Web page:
The Schmidt hits the brand: Apple's iPhone 6 is a year late, scoffs smug search supremo
Google boss admits competition in phone market 'brutal'
With Apple under fire for its bendy, broken iPhone 6es, Eric Schmidt at arch-rival Google is only too happy to put his boot in Cupertino.
In an interview with Bloomberg TV, the Google chairman and former CEO needled his competitor down the peninsula. When asked what he thought about the hyped up iPhone 6 and iPhone 6 Plus, Schmidt smugly offered: "I think Samsung had those products a year ago."
Next, Schmidt, who once served on Apple's board, acknowledged that Google was locked in a fierce battle with Apple in the smartphone space, calling the competition between Cupertino and the Chocolate Factory "brutal" but necessary.
One group that hasn't benefited from that competition, however, is the Android hardware makers and mobile networks. When faced with the question of whether Google was leaving its phone, tablet and carrier partners scratching out meager profits from cheap retail prices, Schmidt offered:
"You can make a small market share with a lot of profits or you can make the same amount of money with a larger market share and less profits."
That sentiment works well for Google, which enjoys the fruits of the entire Android ecosystem, but will these comments provide any sort of encouragement for the vendors and small carriers themselves that fending off not only Apple but other Android vendors to differentiate their models and carve out a share of the Android space?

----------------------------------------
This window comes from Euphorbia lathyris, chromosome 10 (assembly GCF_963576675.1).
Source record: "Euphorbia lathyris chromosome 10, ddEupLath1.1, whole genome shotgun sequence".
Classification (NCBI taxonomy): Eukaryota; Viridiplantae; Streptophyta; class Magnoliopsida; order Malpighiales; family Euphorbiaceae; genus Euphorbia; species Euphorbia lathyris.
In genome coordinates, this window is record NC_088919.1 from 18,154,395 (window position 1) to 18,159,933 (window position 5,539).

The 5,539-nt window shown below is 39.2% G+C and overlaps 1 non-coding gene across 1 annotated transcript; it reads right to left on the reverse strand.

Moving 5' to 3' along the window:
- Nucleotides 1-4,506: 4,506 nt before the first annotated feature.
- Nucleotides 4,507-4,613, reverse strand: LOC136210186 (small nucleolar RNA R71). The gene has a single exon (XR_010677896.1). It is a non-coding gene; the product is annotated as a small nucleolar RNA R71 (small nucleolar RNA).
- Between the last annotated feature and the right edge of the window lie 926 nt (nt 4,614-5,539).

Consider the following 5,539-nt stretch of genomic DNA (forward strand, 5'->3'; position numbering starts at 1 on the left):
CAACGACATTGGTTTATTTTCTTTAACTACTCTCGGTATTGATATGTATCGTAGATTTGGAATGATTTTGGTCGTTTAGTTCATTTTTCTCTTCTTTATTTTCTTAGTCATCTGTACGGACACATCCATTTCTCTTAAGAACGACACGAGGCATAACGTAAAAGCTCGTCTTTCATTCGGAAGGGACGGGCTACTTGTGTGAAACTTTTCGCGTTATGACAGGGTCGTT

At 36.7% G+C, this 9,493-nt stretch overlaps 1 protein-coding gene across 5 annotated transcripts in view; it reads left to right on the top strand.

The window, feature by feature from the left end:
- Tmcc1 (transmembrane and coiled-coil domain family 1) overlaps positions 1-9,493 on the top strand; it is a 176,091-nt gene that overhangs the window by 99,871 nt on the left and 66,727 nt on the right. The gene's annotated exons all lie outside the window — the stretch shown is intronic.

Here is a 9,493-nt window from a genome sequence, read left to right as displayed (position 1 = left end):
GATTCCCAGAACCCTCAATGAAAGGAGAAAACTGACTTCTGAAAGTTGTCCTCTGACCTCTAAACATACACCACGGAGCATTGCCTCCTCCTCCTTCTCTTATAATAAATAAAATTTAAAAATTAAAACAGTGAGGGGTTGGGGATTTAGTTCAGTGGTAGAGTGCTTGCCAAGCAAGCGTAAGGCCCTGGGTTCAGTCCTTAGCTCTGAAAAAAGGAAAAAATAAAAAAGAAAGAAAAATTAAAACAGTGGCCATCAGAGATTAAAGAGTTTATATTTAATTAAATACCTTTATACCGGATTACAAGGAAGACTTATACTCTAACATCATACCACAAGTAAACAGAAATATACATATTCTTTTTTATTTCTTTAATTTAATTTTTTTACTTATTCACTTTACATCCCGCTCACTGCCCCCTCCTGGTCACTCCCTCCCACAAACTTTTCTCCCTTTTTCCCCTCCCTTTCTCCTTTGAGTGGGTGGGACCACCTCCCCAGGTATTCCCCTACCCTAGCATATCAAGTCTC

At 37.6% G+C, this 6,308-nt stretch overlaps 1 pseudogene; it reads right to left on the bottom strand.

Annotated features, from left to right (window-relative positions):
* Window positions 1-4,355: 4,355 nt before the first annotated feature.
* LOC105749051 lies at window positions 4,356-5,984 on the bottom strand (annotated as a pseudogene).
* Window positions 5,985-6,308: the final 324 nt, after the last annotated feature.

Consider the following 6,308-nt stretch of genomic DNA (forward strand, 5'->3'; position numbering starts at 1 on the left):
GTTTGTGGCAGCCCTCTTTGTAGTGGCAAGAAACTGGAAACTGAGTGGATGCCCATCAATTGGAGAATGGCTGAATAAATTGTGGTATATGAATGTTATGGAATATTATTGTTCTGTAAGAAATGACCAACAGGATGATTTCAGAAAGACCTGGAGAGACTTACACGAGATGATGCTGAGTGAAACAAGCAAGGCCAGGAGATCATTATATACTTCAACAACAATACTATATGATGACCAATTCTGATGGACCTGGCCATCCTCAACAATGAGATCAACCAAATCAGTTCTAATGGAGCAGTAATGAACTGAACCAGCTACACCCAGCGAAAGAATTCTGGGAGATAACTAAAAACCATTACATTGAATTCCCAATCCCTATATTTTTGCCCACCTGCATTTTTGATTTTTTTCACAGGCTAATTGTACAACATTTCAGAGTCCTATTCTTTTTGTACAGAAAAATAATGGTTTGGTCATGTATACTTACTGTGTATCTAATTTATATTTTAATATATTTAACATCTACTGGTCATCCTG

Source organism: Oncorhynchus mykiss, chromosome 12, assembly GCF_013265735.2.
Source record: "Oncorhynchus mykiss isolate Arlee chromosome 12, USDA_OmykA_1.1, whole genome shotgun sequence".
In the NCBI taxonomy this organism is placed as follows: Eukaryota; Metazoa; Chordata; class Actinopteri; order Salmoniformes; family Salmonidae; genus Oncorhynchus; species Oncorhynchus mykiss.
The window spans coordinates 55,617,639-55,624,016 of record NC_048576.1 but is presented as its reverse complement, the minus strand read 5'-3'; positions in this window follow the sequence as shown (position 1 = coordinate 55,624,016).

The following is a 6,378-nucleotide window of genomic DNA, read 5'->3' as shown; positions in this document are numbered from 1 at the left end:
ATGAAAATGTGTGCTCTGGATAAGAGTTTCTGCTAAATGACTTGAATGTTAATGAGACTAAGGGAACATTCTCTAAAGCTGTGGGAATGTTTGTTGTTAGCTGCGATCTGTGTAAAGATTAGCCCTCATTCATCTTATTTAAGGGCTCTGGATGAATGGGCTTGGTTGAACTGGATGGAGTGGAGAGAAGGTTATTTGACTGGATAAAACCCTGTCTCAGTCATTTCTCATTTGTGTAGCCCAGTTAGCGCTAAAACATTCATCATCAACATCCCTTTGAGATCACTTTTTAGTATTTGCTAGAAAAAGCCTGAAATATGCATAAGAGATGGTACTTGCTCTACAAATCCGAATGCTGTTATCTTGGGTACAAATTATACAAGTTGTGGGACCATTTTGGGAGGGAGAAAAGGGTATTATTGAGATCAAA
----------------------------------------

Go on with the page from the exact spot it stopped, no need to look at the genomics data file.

According to a report from IDC in the second quarter of 2014, while Android has an 84.7 per cent piece of the market, hardware vendors don't fare so well.
Just one Android vendor, Samsung, holds more than 10 per cent of the smartphone space at large. Apple and its healthy profit margins remain second with an 11 per cent share of the global market, and Huawei is third with a modest 6.7 per cent share.
Those companies, it seems, aren't benefiting so much from the low cost, high share model of Google. ®
"Google has done more than almost any other company to help tackle online piracy," the web advertising giant shot back.